It seemed unfair. I could read a fine story and could even know how it was done, thanks to your training. Why could I not do it myself? Well, I couldn’t, and maybe it’s because no two stories dare be alike.
And, yet, despite his disillusionment, Steinbeck refused to give up. What was his secret that kept him pushing forward?
How Steinbeck Was Able to Write Through His Fears
Steinbeck must have been tempted over the years to put away his typewriter and not write another line. The daily diary that he kept while working on The Grapes of Wrath reveals how agonizing it was for him to continue writing.
In one entry, he writes,
I am assailed with my own ignorance and inability…Sometimes, I seem to do a good little piece of work, but when it is done it slides into mediocrity…
My work is no good, I think — I’m desperately upset about it…I’m slipping. I’ve been slipping all my life.
But there was something that compelled him to keep coming back to his manuscript. In the letter to Mirrielees, he writes,
Over the years I have written a great many stories and I still don’t know how to go about it except to write it and take my chances.
If there is a magic in story writing, and I am convinced that there is, no one has ever been able to reduce it to a recipe that can be passed from one person to another. The formula seems to lie solely in the aching urge of the writer to convey something he feels important to the reader. If the writer has that urge, he may sometimes but by no means always find the way to do it.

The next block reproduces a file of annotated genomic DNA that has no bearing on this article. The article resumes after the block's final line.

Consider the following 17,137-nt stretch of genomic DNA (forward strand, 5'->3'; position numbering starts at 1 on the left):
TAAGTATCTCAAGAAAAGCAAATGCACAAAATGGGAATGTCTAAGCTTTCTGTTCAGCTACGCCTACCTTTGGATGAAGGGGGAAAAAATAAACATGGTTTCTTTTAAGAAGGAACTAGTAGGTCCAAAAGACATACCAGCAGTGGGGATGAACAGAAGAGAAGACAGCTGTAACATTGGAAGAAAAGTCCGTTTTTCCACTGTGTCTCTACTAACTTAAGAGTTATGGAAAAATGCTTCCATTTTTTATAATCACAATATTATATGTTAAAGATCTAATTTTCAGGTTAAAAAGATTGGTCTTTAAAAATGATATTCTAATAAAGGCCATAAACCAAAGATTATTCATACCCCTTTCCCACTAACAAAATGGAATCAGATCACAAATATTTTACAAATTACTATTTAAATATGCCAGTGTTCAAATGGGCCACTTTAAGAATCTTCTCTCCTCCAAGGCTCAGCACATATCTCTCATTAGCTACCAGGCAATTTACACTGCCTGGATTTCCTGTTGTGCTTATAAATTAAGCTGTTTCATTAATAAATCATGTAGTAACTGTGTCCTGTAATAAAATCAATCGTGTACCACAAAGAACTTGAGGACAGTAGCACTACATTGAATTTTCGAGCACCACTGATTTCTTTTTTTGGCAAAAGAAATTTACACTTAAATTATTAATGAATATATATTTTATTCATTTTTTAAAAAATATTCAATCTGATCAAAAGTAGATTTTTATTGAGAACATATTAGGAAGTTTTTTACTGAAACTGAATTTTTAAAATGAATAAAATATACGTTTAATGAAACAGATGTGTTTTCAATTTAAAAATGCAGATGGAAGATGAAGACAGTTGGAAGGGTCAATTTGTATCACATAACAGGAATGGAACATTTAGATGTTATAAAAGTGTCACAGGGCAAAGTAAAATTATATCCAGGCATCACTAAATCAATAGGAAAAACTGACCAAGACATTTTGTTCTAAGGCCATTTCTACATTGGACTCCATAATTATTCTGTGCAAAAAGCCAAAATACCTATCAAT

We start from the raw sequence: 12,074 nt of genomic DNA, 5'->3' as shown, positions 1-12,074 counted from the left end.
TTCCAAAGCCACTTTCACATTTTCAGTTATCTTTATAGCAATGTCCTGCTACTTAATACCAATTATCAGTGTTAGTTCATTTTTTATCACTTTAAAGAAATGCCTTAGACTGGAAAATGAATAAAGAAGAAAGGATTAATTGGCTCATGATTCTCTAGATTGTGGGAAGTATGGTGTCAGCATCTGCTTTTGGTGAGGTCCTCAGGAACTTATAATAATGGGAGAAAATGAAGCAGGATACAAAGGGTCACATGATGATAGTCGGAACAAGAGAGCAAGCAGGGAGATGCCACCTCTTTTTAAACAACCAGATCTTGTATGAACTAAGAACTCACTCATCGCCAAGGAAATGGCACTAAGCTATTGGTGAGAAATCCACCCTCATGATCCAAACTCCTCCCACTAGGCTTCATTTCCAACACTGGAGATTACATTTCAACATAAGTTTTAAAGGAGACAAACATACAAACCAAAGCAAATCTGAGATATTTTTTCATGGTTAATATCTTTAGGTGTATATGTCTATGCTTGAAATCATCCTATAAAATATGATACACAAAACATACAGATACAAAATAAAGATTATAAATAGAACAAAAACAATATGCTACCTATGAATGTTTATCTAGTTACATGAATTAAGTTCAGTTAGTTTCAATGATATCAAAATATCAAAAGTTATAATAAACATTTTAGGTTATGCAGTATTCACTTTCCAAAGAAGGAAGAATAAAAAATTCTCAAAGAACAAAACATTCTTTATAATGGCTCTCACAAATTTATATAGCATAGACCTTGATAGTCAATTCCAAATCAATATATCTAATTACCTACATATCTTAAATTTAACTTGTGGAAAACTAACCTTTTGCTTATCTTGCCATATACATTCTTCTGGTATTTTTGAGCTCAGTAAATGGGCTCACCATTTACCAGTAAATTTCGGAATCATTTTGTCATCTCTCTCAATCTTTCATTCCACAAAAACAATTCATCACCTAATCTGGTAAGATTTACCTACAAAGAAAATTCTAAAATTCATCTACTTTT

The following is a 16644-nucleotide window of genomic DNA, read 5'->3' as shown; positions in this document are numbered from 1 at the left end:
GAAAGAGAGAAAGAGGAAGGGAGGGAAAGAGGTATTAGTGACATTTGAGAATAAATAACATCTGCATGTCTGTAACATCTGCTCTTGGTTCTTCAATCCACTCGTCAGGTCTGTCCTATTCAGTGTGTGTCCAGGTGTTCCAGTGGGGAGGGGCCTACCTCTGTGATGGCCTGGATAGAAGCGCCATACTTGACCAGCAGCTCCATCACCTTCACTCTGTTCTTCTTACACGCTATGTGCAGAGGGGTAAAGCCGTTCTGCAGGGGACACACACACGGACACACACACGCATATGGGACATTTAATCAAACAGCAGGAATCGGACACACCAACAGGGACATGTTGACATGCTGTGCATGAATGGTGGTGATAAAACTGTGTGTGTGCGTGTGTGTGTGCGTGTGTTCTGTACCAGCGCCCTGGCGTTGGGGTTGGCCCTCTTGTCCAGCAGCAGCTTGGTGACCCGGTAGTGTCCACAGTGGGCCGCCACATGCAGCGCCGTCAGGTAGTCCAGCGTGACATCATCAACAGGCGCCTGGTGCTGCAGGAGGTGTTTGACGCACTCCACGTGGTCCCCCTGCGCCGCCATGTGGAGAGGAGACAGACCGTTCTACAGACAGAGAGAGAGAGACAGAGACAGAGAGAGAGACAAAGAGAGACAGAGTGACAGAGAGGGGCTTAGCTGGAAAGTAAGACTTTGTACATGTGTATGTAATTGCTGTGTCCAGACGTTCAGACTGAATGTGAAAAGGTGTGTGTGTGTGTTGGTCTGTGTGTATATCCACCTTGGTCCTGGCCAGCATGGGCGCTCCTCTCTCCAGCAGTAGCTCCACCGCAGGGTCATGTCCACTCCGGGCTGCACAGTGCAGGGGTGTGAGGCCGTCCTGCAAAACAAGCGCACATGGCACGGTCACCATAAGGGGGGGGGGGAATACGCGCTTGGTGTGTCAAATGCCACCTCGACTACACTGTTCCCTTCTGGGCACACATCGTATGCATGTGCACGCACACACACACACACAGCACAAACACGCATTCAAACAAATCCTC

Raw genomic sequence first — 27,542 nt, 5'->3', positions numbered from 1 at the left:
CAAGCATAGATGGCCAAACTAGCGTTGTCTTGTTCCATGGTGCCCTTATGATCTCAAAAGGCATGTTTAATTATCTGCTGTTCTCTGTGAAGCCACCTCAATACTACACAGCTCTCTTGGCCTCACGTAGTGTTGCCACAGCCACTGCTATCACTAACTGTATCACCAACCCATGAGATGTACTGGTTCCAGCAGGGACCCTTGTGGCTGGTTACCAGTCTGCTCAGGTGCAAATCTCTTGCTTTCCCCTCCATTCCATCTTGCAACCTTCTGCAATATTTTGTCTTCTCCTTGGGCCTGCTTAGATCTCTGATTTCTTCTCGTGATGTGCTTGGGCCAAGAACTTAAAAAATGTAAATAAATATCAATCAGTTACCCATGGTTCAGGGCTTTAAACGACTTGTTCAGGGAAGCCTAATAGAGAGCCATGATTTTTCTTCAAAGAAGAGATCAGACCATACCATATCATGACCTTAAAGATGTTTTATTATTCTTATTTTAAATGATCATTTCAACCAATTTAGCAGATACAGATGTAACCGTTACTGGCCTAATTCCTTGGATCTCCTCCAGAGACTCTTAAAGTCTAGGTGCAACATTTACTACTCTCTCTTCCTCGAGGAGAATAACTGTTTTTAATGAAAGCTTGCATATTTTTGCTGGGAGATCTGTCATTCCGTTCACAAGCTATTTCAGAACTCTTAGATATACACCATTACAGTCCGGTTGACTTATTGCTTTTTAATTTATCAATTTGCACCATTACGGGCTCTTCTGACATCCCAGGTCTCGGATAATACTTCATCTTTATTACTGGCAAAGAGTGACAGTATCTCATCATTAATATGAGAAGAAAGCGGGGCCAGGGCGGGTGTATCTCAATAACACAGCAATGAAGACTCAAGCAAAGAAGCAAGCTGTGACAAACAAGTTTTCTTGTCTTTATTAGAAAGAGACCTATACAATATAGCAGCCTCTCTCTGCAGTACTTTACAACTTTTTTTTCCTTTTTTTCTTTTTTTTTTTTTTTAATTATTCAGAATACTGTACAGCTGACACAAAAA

Despite his fears, Steinbeck knew that he was called to be a writer. There was a passion deep within him that could only be satisfied by getting his thoughts down on paper. He knew that he had something valuable to say to his readers, and he wasn’t about to let his fears destroy him.
Did he have a special formula for overcoming those fears? Unfortunately not. He admits to Mirrielees,
It is not so very hard to judge a story after it is written, but after many years, to start a story still scares me to death.
So how did Steinbeck find a way to write through his fear? Steinbeck shares an invaluable piece of wisdom in his letter. He observes,
I will go so far as to say that the writer who is not scared is happily unaware of the remote and tantalizing majesty of the medium.
Essentially, his secret was this: he accepted his fears as an unavoidable part of his writing journey and eventually came to see them as validation that he was a serious writer.
What to Do When Fear Threatens to Sabotage Your Writing
The novelist Steven Pressfield in his nonfiction book The War of Art writes,
Are you paralyzed with fear? That’s a good sign. Fear is good. Like self-doubt, fear is an indicator. Fear tells us what we have to do. Remember one rule of thumb: the more scared we are of a work or calling, the more sure we can be that we have to do it.
But don’t let those fears continue to paralyze you. Those fears are telling you that you need to roll up your sleeves and get to work. Like Steinbeck, we must continue writing if only to silence the critic who is ourselves.
Everyone’s fears are unique to their own situation and will require different methods to keep them in check.